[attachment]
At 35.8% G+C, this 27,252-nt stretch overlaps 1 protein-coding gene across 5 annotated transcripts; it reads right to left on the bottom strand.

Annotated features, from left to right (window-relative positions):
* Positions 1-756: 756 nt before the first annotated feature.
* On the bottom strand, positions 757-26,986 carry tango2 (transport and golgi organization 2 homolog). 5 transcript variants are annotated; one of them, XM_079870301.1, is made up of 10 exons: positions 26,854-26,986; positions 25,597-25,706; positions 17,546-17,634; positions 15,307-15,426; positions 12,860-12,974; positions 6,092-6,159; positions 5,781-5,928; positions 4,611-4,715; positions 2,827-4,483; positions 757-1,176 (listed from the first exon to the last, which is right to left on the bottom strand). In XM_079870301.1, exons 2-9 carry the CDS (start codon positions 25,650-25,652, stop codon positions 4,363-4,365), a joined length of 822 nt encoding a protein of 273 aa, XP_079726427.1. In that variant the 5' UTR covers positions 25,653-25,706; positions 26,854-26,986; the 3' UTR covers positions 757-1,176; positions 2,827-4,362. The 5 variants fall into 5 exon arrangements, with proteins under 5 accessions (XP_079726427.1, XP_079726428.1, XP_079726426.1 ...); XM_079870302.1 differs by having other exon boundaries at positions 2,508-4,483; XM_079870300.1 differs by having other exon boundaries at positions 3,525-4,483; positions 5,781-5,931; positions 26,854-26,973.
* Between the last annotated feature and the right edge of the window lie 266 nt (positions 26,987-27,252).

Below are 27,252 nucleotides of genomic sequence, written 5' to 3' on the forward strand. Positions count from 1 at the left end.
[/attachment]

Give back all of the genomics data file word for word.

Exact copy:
At 35.8% G+C, this 27,252-nt stretch overlaps 1 protein-coding gene across 5 annotated transcripts; it reads right to left on the bottom strand.

Annotated features, from left to right (window-relative positions):
* Positions 1-756: 756 nt before the first annotated feature.
* On the bottom strand, positions 757-26,986 carry tango2 (transport and golgi organization 2 homolog). 5 transcript variants are annotated; one of them, XM_079870301.1, is made up of 10 exons: positions 26,854-26,986; positions 25,597-25,706; positions 17,546-17,634; positions 15,307-15,426; positions 12,860-12,974; positions 6,092-6,159; positions 5,781-5,928; positions 4,611-4,715; positions 2,827-4,483; positions 757-1,176 (listed from the first exon to the last, which is right to left on the bottom strand). In XM_079870301.1, exons 2-9 carry the CDS (start codon positions 25,650-25,652, stop codon positions 4,363-4,365), a joined length of 822 nt encoding a protein of 273 aa, XP_079726427.1. In that variant the 5' UTR covers positions 25,653-25,706; positions 26,854-26,986; the 3' UTR covers positions 757-1,176; positions 2,827-4,362. The 5 variants fall into 5 exon arrangements, with proteins under 5 accessions (XP_079726427.1, XP_079726428.1, XP_079726426.1 ...); XM_079870302.1 differs by having other exon boundaries at positions 2,508-4,483; XM_079870300.1 differs by having other exon boundaries at positions 3,525-4,483; positions 5,781-5,931; positions 26,854-26,973.
* Between the last annotated feature and the right edge of the window lie 266 nt (positions 26,987-27,252).

Below are 27,252 nucleotides of genomic sequence, written 5' to 3' on the forward strand. Positions count from 1 at the left end.